The North Carolina Legislature is considering a bill that would bring more than 7 GW of new renewable energy capacity to the state in just under nine years. But it would come with major rate hikes and gigawatt-scale investment into new gas-fired power capacity.
The bill, House Bill 951, has been criticized as being too favorable to Duke Energy, as it would cut down the oversight that state regulators have over Duke’s spending. For renewable energy advocates, the bill’s enticing levels of procurement don’t outweigh its flaws.
The bill is founded on four key actions: early coal plant closures, investment in new gas generation, investment in new renewable generation, and multi-year rate plans.
The bill calls for the closure of the remaining units of the Allen Coal Plant on or before Dec. 31, 2023; the Marshall Units 1 and 2 on or before Dec.r 31, 2026; the Roxboro Plant on or before Sept. 1, 2024; Cliffside Unit 5 on or before Sept. 1, 2027; and the Mayo Plant on or before Sept. 1, 2027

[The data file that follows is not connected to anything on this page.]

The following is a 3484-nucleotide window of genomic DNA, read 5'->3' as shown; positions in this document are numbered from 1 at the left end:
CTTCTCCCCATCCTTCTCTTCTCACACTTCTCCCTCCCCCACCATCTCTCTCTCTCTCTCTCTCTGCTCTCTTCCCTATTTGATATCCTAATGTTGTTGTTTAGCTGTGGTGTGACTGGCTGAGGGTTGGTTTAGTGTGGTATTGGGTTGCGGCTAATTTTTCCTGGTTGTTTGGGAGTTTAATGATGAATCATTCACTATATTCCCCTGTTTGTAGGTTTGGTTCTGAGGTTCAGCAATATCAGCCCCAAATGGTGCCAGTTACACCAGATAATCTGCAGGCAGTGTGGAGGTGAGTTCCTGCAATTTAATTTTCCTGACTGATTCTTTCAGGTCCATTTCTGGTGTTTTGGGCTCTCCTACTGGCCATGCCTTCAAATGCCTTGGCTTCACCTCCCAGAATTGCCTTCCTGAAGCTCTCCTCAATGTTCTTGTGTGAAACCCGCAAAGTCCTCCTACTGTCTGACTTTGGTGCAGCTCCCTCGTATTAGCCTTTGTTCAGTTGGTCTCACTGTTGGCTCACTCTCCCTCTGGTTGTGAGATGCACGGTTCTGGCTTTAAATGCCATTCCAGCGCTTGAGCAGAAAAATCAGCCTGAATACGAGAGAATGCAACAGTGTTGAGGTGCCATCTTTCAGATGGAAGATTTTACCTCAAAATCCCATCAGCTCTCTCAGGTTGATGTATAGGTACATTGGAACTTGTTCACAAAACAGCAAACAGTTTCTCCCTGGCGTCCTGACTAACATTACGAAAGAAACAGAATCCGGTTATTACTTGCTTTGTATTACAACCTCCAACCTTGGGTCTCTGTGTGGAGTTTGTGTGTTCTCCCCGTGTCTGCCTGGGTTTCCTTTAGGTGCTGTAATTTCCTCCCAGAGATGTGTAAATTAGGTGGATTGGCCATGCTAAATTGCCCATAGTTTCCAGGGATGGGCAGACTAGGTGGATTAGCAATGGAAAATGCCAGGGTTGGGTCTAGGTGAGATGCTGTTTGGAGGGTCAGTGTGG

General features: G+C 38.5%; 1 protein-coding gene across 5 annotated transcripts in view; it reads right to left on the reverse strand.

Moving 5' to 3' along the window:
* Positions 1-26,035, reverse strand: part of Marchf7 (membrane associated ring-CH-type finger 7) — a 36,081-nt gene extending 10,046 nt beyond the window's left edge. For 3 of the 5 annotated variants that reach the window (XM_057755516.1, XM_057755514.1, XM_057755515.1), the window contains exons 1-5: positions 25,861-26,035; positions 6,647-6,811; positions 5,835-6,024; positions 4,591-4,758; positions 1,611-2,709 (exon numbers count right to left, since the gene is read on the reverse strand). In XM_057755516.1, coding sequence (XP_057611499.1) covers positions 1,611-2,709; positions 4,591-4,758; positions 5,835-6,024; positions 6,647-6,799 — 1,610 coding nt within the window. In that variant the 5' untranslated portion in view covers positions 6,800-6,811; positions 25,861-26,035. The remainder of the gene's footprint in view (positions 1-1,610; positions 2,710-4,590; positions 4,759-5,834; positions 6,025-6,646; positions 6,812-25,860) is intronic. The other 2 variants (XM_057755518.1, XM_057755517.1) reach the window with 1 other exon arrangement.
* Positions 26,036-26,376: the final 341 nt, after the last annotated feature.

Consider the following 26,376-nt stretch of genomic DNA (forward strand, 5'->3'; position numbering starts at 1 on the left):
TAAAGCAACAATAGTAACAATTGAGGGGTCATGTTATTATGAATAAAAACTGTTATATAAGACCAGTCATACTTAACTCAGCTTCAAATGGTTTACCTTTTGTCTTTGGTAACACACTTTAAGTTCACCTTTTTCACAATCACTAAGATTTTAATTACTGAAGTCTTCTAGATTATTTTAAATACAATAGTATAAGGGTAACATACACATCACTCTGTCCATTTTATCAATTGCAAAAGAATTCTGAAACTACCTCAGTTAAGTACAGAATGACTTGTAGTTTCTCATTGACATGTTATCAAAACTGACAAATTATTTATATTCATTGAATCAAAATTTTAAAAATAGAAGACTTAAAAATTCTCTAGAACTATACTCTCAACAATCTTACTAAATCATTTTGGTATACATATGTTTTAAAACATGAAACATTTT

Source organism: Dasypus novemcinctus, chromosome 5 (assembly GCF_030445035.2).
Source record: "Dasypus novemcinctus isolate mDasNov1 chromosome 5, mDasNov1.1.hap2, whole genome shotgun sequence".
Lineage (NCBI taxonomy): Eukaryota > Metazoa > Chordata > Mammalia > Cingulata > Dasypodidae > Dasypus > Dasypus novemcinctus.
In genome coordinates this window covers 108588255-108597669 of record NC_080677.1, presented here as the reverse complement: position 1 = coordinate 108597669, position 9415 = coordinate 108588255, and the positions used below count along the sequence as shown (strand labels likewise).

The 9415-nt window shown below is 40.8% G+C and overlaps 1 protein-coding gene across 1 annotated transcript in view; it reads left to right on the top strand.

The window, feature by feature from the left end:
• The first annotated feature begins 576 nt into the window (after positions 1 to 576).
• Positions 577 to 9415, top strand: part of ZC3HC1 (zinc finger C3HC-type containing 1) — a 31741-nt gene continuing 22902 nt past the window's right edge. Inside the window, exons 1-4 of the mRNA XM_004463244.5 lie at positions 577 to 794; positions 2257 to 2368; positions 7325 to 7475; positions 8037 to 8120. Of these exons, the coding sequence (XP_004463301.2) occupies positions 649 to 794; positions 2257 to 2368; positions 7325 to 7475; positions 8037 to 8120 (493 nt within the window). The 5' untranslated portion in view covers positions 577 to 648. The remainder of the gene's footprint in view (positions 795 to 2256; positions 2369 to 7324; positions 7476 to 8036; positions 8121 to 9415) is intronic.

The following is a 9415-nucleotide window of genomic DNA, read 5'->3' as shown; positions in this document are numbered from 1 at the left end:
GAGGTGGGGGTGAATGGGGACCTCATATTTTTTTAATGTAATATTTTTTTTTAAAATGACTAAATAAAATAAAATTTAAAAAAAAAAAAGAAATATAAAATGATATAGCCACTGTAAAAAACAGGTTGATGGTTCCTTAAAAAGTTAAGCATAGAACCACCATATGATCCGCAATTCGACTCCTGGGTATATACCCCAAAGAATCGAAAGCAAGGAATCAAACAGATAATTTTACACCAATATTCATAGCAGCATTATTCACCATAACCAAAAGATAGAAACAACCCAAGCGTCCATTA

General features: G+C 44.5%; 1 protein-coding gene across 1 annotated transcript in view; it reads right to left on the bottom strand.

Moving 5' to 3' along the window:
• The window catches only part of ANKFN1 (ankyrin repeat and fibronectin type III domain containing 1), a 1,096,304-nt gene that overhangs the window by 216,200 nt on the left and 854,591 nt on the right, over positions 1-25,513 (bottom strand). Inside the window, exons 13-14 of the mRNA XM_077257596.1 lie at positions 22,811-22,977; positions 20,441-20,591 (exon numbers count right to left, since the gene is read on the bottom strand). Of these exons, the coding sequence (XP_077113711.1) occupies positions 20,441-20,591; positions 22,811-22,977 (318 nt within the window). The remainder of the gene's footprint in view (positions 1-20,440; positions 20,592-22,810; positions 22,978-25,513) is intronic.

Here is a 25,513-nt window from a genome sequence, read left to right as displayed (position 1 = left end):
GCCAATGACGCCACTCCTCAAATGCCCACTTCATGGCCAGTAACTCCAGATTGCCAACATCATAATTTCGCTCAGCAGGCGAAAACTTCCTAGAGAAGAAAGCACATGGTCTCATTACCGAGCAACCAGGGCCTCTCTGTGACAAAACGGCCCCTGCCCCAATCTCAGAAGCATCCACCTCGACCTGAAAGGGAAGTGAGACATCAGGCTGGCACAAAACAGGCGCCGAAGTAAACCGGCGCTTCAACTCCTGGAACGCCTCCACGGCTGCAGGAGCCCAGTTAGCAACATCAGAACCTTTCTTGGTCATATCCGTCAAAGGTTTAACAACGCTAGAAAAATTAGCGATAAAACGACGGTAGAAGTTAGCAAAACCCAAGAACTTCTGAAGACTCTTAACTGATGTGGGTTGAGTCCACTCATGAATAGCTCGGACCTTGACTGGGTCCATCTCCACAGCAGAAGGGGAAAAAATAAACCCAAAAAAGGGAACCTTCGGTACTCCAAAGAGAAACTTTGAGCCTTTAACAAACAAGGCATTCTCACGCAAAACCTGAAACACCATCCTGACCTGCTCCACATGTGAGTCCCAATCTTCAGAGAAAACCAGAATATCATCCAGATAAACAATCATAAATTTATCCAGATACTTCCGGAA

The bill calls for procuring a natural gas-fueled simple-cycle combustion turbine generating facility at the Marshall site with a generating capacity of around 900 MW. The site of the Allen Plant would be home to a 20 MW/80 MWh battery energy storage system. The other sites would host unspecified storage systems of undetermined capacity.
These additions alone won’t be enough to match the total lost capacity. The bill also calls on the state’s investor-owned utilities to procure 7,327 MW AC over a term of 106 months, beginning when the state’s Public Service Commission approves the program. The utilities are expected to conduct an annual procurement of approximately 777 MW each calendar year beginning in 2021 and concluding in 2026.
Even with these capacity additions, HB 951 falls short of Gov. Roy Cooper’s call for 70% decarbonization of the power sector by 2030.